This award is funded under the American Recovery and Reinvestment Act of 2009 (Public Law 111-5). Multiferroic tunnel junction refers to a ferromagnetic tunnel junction using a ferroelectric insulator barrier. Theoretical calculations have shown that the ferroelectric polarization reversal will result in resistance switching behavior in a tunnel junction. Furthermore, the interplay between the ferroelectric and ferromagnetic layers can affect the electric polarization of the barrier, the electronic structures and the magnetic properties at the interface, and the spin polarization of the tunneling current. This type of junctions can thus display new functionalities, such as quaternary or octal logic state, which can be encoded by both magnetic and electric fields. It can also open up new ways to potentially control spin polarization electrically. However, to preserve ferroelectricity in a nanometer thick ferroelectric layer sandwiched between two ferromagnetic layers is extremely challenging and reliable multiferroic junctions have not been achieved previously. This individual investigator award supports a research plan to fabricate and systematically study the multiferroic tunnel junctions in manganite/Ba1-xSrxTiO3/manganite and manganite/Ba1-xSrxTiO3/Co structures. The objective of the project is to first establish the behaviors of such junctions under electric and magnetic fields, and then to systematically study the manipulation of the different states by both electric and magnetic fields. The project will provide both graduate and undergraduate students, including women and underrepresented minorities, with a stimulating environment for interdisciplinary experience in physics, materials sciences, and device fabrication and testing.
Non- Technical Abstract
This award is funded under the American Recovery and Reinvestment Act of 2009 (Public Law 111-5). Recent advances in magnetic tunnel junctions have made it possible to use these devices in computer read head, magnetic sensors, and non-volatile magnetic random access memories. A tunnel junction consists of two metal layers and a nanometer thick insulator layer or barrier in between. It was predicted theoretically that by using a very thin ferroelectric insulator--a material with a spontaneous charge polarization which can be switched by an electrical voltage--as the barrier, new functionalities can be achieved. For example, it can display quaternary logic states which can be encoded by both magnetic and electric fields, instead of the binary states in the current magnetic tunnel junctions. This could be very important for quantum information processing. The strong interaction between the ferromagnetic layer and the ferroelectric layer can also lead to control of the spin polarization electrically, which is a critical advance in achieving functional spintronic devices, a new device concept that relies on the spin polarized transport instead of the conventional electron transport. However, to achieve charge polarization in a nanometer thick material is extremely challenging and such junctions have not been made previously. This award supports a research plan to fabricate and systematically study several such junction structures using manganite as the electrode and Barium Strontium titanate as an insulator. The goal of the project is to first fabricate the junctions, and then to systematically study the junction properties and how to manipulate the different states by using electrical and magnetic fields. The project will provide both graduate and undergraduate students, including women and underrepresented minorities, with a stimulating environment for interdisciplinary experience in physics, materials sciences, and device fabrication and testing.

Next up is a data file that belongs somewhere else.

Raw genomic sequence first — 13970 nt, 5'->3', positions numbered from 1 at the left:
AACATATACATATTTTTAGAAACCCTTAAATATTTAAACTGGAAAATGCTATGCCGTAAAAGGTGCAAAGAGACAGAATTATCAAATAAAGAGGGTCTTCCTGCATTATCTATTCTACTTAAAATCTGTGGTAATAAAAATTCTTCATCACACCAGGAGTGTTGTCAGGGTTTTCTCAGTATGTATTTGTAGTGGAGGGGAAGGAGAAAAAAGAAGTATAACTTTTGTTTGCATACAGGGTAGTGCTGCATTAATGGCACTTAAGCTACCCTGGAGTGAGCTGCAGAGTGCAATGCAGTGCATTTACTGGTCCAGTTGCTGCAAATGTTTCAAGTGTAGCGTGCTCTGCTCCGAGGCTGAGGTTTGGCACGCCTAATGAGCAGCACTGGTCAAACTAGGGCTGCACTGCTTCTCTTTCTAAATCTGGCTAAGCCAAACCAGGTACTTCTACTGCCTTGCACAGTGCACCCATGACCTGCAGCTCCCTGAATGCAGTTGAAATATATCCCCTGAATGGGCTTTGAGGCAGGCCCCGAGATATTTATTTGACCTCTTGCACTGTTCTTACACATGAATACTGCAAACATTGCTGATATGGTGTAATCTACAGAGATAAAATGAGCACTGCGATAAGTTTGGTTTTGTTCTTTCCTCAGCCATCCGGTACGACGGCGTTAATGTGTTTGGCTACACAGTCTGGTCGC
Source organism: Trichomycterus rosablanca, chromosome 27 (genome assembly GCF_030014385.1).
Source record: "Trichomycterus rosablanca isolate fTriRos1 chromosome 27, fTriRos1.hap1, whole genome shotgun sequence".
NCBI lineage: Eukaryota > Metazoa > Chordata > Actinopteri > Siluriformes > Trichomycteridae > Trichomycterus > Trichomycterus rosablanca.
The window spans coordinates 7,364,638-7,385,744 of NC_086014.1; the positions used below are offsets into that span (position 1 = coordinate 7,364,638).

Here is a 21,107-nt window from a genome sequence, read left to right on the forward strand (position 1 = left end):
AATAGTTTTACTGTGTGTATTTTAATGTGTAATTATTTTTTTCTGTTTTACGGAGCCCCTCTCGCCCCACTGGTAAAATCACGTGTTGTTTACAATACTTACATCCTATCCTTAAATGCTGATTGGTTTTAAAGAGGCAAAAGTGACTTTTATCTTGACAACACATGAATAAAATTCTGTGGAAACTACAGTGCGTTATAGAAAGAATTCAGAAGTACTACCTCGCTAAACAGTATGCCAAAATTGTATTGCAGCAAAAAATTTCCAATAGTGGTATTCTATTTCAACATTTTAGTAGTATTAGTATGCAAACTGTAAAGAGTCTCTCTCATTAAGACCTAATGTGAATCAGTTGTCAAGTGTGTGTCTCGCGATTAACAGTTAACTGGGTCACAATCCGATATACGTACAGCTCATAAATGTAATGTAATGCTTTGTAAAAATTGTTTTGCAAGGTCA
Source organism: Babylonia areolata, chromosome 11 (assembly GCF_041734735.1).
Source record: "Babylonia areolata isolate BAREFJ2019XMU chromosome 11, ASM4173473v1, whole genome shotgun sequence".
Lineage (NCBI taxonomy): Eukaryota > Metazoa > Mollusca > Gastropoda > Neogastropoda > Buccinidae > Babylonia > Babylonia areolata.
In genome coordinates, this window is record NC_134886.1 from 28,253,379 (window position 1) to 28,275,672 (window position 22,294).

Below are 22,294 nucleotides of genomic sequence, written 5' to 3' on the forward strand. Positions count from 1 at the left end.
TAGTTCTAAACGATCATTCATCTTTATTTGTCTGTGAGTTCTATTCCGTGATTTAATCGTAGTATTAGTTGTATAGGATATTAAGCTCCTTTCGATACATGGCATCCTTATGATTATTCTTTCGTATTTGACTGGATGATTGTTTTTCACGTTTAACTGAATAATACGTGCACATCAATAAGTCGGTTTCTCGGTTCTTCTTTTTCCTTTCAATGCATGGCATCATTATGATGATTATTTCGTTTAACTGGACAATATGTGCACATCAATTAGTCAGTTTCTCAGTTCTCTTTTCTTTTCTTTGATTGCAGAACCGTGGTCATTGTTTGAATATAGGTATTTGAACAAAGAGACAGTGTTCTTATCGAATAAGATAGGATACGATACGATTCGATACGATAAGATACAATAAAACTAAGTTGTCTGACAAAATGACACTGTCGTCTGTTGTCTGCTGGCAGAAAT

|Effective start/end date||8/15/09 → 7/31/11|
- National Science Foundation: $230,000.00